After the initial shock was passed, along with my insurance details, I found myself looking at a rather sad looking car parked on my parents driveway, and I was now faced with having to make a phone call to Andy Walsh to tell him that at this point it looked like the fantastic job he had done for us repainting the car was in real danger of being all in vain as I was pretty sure that due to the cars age it would be written off by the insurers.
I can honestly say that the wait for Andy to pick up the phone seemed like the worst few seconds of my life. How embarrassing to have to tell him what I had done to this (up until this point) shiny “as new” car.
I need not have worried as having explained to Andy the damage that the car had suffered, he immediately began to arrange to get the old girl back to his workshop in Sleaford to see if he could save her. He managed to do this, and for that I will be eternally grateful to him and his staff who, after myself and Dave Howell (yes, that is Dave from the I.T dept!) had sourced a donor car in
Eventually the day arrived for the challenge to begin and after meeting up with Glen who had travelled up from Kent the night before with his wife, we set off from the Sleaford Vintage and Classic car show on the 6th September at 1:15pm, waved off on our merry way by friends and family, Nookey Nauyokas (Bad lad’s army’s corporal Nauyokas) and Bill Giles the weather man.
After a drive “Daan Saaath” along the A1 we arrived at the ferry port an hour early after first stopping off at Glens home to pick up a few supplies and feed the cat, then after boarding the ferry we decided to have one last taste of great British cuisine in the ships restaurant before we settled down to our rather bland food menu for the next 9 or 10 days….and boy, that chicken tikka was sooo good!.
After leaving the boat at around 9pm we spent our first night in the car before setting off the next day and heading south through France, accidentally passing through Paris (oops!) after our satnav (that we came to know a Yoda due to the voice that we opted to use to tell us the directions) became a little confused when faced with a large amount of road works around the capitol and went on strike!. We stopped at an area just below Paris called Volcane then, the next day we made our way across the Millau viaduct which is a huge bridge along the Paris to Barcelona super highway that spans the Millau Valley, designed by the Englishman Sir Norman Foster and which was featured on a recent Top Gear show a while back when the lads drove 3 supercars across Europe. We then drove across the
Any old port in a storm!
Sorting out accommodation during the trip was something of a hit and miss affair. On arrival in France on the first night we found ourselves parked in a lay-by at a service station about 25 miles from Calais as a plan to stop over at a town called Marquette-les-Lille (Sleaford’s twin town) had fallen through at the last minute, and we had no time to make other arrangements. Having badly pulled my back on the morning of the challenge this was not the ideal situation, and Scirocco’s are definitely NOT the most comfortable of cars to try and sleep in !.The rest of the trip after this first night of torture was a little more civilised and consisted of a mix of campsites and hotels (I preferred the hotels!).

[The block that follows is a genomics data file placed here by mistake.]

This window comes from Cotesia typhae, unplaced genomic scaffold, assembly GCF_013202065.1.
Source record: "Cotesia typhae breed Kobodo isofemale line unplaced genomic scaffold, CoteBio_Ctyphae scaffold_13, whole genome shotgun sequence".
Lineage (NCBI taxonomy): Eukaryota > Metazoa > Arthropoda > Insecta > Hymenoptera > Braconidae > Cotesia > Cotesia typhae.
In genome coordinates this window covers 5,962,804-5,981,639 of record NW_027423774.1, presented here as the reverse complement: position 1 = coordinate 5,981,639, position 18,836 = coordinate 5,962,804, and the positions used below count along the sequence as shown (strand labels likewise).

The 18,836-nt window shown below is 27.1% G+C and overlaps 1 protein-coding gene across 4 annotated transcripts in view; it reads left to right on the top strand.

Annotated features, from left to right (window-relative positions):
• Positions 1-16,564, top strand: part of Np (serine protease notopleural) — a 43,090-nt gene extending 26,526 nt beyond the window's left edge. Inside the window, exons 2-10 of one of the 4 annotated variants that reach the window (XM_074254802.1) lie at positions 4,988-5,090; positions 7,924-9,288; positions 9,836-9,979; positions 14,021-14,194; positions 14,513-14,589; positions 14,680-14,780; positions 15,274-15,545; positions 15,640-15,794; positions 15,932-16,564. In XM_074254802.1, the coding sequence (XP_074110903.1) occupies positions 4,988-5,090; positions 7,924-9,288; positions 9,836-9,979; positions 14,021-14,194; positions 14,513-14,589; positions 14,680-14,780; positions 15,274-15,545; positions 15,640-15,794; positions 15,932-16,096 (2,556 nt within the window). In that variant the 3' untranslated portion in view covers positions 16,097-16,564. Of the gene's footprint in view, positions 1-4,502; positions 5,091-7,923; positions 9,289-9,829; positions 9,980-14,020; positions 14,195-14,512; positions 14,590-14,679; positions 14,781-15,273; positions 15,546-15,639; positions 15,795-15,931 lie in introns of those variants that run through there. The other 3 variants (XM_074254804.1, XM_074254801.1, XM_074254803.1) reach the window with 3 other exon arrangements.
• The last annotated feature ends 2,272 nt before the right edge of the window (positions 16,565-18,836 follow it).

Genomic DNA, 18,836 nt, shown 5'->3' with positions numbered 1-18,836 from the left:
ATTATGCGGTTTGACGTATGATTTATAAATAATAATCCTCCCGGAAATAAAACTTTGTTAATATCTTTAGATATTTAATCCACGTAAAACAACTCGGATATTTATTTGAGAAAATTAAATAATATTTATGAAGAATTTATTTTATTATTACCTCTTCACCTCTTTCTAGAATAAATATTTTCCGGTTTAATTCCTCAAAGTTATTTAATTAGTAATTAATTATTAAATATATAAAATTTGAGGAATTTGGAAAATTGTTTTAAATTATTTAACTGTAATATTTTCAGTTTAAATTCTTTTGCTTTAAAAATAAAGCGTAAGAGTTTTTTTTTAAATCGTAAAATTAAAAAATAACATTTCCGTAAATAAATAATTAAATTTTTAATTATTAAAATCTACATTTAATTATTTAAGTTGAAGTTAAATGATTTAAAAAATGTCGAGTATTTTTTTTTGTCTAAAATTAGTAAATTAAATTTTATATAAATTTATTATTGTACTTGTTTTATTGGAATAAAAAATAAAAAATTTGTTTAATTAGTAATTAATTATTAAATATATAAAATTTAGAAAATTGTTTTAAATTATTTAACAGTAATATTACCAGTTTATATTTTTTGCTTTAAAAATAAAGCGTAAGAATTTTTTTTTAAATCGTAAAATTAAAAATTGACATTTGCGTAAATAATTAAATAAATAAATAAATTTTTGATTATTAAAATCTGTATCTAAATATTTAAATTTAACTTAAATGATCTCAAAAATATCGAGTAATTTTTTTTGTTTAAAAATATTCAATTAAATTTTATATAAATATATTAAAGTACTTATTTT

Food wise, until our arrival in
It’s all going terribly wrong.
We had decided not to book the ferry in advance as it would mean that if the car broke down, we would not be able to get a refund, so we decided to wait until we pitched up in
Myself and Glen just after the trailer on the toe incident !
As I mentioned, it was not until the inward journey as we reached Silves on the Algarve in Portugal (An ex RAF friend of mine named Graham lives there with his Portuguese wife and step daughter) that we managed to get any “ethnic” food, although due to Glen’s problem with his Crohns disease he had to be a little careful of being too adventurous. The food in
Show me the way to go home…please!
We continued our drive back to old blighty after our days rest in Portugal and headed north towards Lisbon, then once we had left Portugal and entered Spain we made our way up to Santander, across the Pyrenees for the second time in a week, we then stopped of in a campsite in Burgos before loading up the tents the following morning and heading towards France.
We were a couple of days early as we made our way towards Calais, so we made a call to P&O (who had given us a free return crossing) and asked if we would be all right to catch an earlier ferry, due to the fire that had occurred in the Channel tunnel a few days earlier they had a few problems finding us a space, but eventually a crossing was found, and we set off on the final sea leg of the event at 16:05hrs (local) on the 15th September.
After an uneventful crossing it was up the road 40 or so miles back to Glen’s for a cuppa, then after unloading his gear, we said our farewells and I then completed the last 120 miles back up to Lincolnshire, arriving back home at about 10:15pm complete with a Chinese meal which I had picked up on the way…ahhh, home cooking at last!.
Results of the Scirocco 2